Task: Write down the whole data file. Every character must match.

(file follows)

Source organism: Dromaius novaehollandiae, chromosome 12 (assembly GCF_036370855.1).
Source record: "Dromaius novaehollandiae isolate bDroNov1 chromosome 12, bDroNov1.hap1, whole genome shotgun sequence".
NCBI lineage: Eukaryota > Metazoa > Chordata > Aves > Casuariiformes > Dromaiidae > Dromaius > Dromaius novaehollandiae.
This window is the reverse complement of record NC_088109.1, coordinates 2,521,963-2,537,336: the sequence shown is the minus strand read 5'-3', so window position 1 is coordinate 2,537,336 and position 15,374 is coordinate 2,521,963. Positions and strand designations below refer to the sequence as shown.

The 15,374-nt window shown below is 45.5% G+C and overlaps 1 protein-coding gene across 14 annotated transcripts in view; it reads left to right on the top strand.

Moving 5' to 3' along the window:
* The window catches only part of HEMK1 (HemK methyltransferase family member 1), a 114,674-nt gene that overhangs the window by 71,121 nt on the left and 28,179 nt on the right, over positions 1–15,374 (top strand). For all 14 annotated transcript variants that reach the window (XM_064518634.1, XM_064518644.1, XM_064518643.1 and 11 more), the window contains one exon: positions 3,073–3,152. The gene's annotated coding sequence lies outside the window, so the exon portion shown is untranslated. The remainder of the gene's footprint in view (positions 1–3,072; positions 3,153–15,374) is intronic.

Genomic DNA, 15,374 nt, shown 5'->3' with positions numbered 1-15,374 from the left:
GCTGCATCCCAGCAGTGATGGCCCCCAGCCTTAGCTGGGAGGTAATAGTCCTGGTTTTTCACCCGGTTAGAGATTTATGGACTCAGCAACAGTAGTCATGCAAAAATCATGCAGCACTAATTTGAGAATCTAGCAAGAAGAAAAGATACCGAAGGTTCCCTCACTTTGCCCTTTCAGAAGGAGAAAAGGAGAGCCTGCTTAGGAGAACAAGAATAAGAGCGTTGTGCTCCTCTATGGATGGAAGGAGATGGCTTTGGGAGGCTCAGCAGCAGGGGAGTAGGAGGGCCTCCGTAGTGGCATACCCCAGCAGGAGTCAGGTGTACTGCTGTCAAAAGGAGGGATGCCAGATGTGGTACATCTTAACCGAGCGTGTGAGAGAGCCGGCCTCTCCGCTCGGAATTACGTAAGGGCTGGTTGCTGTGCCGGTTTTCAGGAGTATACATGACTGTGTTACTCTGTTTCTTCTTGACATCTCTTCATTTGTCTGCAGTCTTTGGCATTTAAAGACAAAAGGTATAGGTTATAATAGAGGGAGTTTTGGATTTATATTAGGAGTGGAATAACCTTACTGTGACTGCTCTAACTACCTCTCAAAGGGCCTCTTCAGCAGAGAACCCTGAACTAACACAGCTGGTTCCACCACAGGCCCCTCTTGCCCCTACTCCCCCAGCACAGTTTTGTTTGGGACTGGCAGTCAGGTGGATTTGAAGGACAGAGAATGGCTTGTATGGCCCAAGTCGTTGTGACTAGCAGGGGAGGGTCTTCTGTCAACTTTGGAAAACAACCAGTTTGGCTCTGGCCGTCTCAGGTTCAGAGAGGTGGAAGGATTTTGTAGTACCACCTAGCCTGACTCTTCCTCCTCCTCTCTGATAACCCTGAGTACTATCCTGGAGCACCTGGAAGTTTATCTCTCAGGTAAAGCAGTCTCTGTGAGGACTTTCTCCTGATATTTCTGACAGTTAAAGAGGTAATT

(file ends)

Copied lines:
Source organism: Dromaius novaehollandiae, chromosome 12 (assembly GCF_036370855.1).
Source record: "Dromaius novaehollandiae isolate bDroNov1 chromosome 12, bDroNov1.hap1, whole genome shotgun sequence".
NCBI lineage: Eukaryota > Metazoa > Chordata > Aves > Casuariiformes > Dromaiidae > Dromaius > Dromaius novaehollandiae.
This window is the reverse complement of record NC_088109.1, coordinates 2,521,963-2,537,336: the sequence shown is the minus strand read 5'-3', so window position 1 is coordinate 2,537,336 and position 15,374 is coordinate 2,521,963. Positions and strand designations below refer to the sequence as shown.

The 15,374-nt window shown below is 45.5% G+C and overlaps 1 protein-coding gene across 14 annotated transcripts in view; it reads left to right on the top strand.

Moving 5' to 3' along the window:
* The window catches only part of HEMK1 (HemK methyltransferase family member 1), a 114,674-nt gene that overhangs the window by 71,121 nt on the left and 28,179 nt on the right, over positions 1–15,374 (top strand). For all 14 annotated transcript variants that reach the window (XM_064518634.1, XM_064518644.1, XM_064518643.1 and 11 more), the window contains one exon: positions 3,073–3,152. The gene's annotated coding sequence lies outside the window, so the exon portion shown is untranslated. The remainder of the gene's footprint in view (positions 1–3,072; positions 3,153–15,374) is intronic.

Genomic DNA, 15,374 nt, shown 5'->3' with positions numbered 1-15,374 from the left:
GCTGCATCCCAGCAGTGATGGCCCCCAGCCTTAGCTGGGAGGTAATAGTCCTGGTTTTTCACCCGGTTAGAGATTTATGGACTCAGCAACAGTAGTCATGCAAAAATCATGCAGCACTAATTTGAGAATCTAGCAAGAAGAAAAGATACCGAAGGTTCCCTCACTTTGCCCTTTCAGAAGGAGAAAAGGAGAGCCTGCTTAGGAGAACAAGAATAAGAGCGTTGTGCTCCTCTATGGATGGAAGGAGATGGCTTTGGGAGGCTCAGCAGCAGGGGAGTAGGAGGGCCTCCGTAGTGGCATACCCCAGCAGGAGTCAGGTGTACTGCTGTCAAAAGGAGGGATGCCAGATGTGGTACATCTTAACCGAGCGTGTGAGAGAGCCGGCCTCTCCGCTCGGAATTACGTAAGGGCTGGTTGCTGTGCCGGTTTTCAGGAGTATACATGACTGTGTTACTCTGTTTCTTCTTGACATCTCTTCATTTGTCTGCAGTCTTTGGCATTTAAAGACAAAAGGTATAGGTTATAATAGAGGGAGTTTTGGATTTATATTAGGAGTGGAATAACCTTACTGTGACTGCTCTAACTACCTCTCAAAGGGCCTCTTCAGCAGAGAACCCTGAACTAACACAGCTGGTTCCACCACAGGCCCCTCTTGCCCCTACTCCCCCAGCACAGTTTTGTTTGGGACTGGCAGTCAGGTGGATTTGAAGGACAGAGAATGGCTTGTATGGCCCAAGTCGTTGTGACTAGCAGGGGAGGGTCTTCTGTCAACTTTGGAAAACAACCAGTTTGGCTCTGGCCGTCTCAGGTTCAGAGAGGTGGAAGGATTTTGTAGTACCACCTAGCCTGACTCTTCCTCCTCCTCTCTGATAACCCTGAGTACTATCCTGGAGCACCTGGAAGTTTATCTCTCAGGTAAAGCAGTCTCTGTGAGGACTTTCTCCTGATATTTCTGACAGTTAAAGAGGTAATT